Pacers rolling thanks to octopus offense
April 18, 2012 – Skeptics of the Pacers' balanced offensive approach suggest no team can win a championship, or even seriously contend for one, without The Man -- that singular superstar who has the ball in his hands with the shot clock winding down and the game on the line.
If you have Derrick Rose, Kevin Durant, Dwyane Wade or Kobe Bryant, that is indeed a nice luxury.
In the absence of The Man, however, the Pacers are getting it done with everyman.
Consider their 102-97 win in Philadelphia Tuesday. Who was the star of the game?
Danny Granger, because of his 24 points and six 3-pointers? David West, because of his four consecutive big plays in the final minutes? Roy Hibbert, because of his fifth consecutive double-double? Paul George for the big 3-pointer that helped quell a late 76ers rally? George Hill for hitting the clinching free throws and once again running the show seamlessly?
Look deeper. You could easily go with Tyler Hansbrough, Dahntay Jones and/or Leandro Barbosa, who all made big plays to bring the Pacers back from a five-point deficit late in the third quarter and into the lead early in the fourth.
As good as any one player might be, the Pacers believe they are better off with their balanced approach because it gives opposing coaches so many different options to confront.
Double-team the post? Granger, George, Hill and Barbosa will snipe away from the perimeter. Pressure the ball? You risk letting Hibbert and West have their way inside. Speed it up? Slow it down?
What is an opponent to do?
"That Indiana team is very good. They’ve got size, they’ve got shooting, they’ve got depth," Sixers Coach Doug Collins said. "Indiana is good. They’re going to cause people problems. If they win their first round matchup and get into that second round against either Miami or Chicago, that could be a really good series."
This octopus of an offense has carried the Pacers through their remarkable late-season surge. They've won six in a row, 10 of 11 in April and 15 of 19 since acquiring Barbosa from Toronto before the trade deadline.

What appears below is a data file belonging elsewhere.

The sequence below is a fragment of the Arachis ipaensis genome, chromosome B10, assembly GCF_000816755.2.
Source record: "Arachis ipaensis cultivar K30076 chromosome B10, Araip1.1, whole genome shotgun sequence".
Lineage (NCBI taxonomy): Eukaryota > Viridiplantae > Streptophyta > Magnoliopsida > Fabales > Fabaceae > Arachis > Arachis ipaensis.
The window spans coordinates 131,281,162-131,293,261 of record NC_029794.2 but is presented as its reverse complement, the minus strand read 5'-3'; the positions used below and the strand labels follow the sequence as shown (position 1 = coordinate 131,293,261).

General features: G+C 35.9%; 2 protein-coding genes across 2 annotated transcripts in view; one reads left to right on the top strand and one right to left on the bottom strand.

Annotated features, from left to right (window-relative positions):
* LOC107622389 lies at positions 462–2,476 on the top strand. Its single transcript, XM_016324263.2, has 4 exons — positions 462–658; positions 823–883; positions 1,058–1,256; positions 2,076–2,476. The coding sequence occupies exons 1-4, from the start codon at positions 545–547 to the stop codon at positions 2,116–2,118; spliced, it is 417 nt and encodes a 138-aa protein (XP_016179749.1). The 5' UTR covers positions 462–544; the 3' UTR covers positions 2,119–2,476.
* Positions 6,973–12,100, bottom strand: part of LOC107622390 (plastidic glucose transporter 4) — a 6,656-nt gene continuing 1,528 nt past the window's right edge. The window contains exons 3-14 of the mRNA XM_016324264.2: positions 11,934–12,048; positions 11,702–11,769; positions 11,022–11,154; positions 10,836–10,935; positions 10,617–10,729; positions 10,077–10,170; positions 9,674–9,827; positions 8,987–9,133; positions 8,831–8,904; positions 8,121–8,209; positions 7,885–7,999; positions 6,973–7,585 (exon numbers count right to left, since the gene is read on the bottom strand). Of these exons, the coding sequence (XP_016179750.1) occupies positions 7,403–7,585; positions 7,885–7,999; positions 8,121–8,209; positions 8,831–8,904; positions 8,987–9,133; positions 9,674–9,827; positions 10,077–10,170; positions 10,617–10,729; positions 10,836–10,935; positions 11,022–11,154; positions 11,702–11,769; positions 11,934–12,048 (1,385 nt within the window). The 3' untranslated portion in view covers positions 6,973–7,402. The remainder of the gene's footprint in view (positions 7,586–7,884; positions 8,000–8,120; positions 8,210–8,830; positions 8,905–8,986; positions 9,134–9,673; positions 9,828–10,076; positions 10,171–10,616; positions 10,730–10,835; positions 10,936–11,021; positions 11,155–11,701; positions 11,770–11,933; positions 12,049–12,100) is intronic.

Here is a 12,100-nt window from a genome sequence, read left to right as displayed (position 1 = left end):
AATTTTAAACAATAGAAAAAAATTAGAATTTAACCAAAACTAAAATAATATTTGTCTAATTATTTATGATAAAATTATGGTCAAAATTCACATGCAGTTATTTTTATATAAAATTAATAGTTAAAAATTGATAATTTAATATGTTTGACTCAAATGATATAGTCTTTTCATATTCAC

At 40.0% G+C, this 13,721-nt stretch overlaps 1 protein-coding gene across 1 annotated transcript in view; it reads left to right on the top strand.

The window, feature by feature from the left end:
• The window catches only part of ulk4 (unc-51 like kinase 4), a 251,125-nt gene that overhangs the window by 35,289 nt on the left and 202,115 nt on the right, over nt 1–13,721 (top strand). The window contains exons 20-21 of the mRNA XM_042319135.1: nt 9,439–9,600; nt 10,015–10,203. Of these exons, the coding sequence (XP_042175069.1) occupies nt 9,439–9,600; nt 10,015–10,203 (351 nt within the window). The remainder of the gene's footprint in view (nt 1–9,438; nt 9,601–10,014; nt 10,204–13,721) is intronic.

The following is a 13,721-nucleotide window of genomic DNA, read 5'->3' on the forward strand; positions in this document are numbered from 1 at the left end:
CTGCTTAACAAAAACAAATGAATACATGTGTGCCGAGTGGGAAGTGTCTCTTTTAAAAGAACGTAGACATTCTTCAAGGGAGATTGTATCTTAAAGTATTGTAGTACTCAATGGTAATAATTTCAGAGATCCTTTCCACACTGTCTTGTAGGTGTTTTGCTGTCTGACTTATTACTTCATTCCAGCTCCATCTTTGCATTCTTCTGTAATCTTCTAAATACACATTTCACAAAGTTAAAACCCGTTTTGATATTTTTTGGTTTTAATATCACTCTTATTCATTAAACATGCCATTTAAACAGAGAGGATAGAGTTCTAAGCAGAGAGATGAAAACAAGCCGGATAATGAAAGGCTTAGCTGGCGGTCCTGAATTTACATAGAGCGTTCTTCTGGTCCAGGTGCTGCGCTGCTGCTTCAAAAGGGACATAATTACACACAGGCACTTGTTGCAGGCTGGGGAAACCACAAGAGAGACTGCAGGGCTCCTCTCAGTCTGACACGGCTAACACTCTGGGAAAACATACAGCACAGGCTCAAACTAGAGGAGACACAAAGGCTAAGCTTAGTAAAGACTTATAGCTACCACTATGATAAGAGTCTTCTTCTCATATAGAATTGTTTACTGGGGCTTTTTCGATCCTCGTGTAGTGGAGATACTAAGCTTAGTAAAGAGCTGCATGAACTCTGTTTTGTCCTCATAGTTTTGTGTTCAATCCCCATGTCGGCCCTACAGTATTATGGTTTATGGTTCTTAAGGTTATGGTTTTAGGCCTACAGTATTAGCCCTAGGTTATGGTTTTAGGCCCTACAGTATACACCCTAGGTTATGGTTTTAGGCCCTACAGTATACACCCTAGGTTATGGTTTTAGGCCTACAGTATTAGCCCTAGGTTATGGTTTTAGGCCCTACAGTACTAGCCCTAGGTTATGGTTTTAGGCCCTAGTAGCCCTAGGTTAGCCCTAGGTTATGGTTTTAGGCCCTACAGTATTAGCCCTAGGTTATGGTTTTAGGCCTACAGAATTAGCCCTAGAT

In the last 19 games, they have scored at least 100 points 15 times and averaged 101.8. In the first 43 games, they averaged 95.3 points and topped 100 13 times.
Safe to say things are clicking.
"On the offensive end we're sharing the ball and our post offense is really starting to come," Vogel said. "It's becoming a pick-your-poison dilemma for teams … we usually have a matchup we can go at and our spacing and our double-team attack is really growing to the point where if they want to double us we're going to burn them for threes, or post up on the second side because typically we have two legitimate post threats in the game most of the game."
Had Paul George scored one more point in Philly, all five starters would've score in double figures for the third consecutive game. As it is, they've done so 10 times, and the Pacers are 9-1. After the Sixers cut the lead to 88-85 with 3:21 left, all five starters scored -- and Granger was the last of the lot.
"We've got five guys that can be go-to guys," Vogel said. "When ball movement is your best friend and you invite double-teams -- whether it's out of the pick-and-roll or out of the post -- you have a mindset of drawing to the ball and then moving it, knowing you have four other options on the court that can put it in the basket, it's a pretty dangerous combination."
When Vogel and the players started talking a few games ago about building better habits, this is basically what they had in mind -- at least offensively. The defense likewise has regained its early season edge, holding nine straight opponents below 100 points.
"You saw it when it came down to make those plays down the stretch," West said. "Under a minute, switching, make sure we contest the shots and talking some things out. We were able to do that. You've got to be able to win these kind of games. I think these kind of games help us going forward."
The Pacers do not have any name that lights up a marquee, but they do have several that can light up a scoreboard.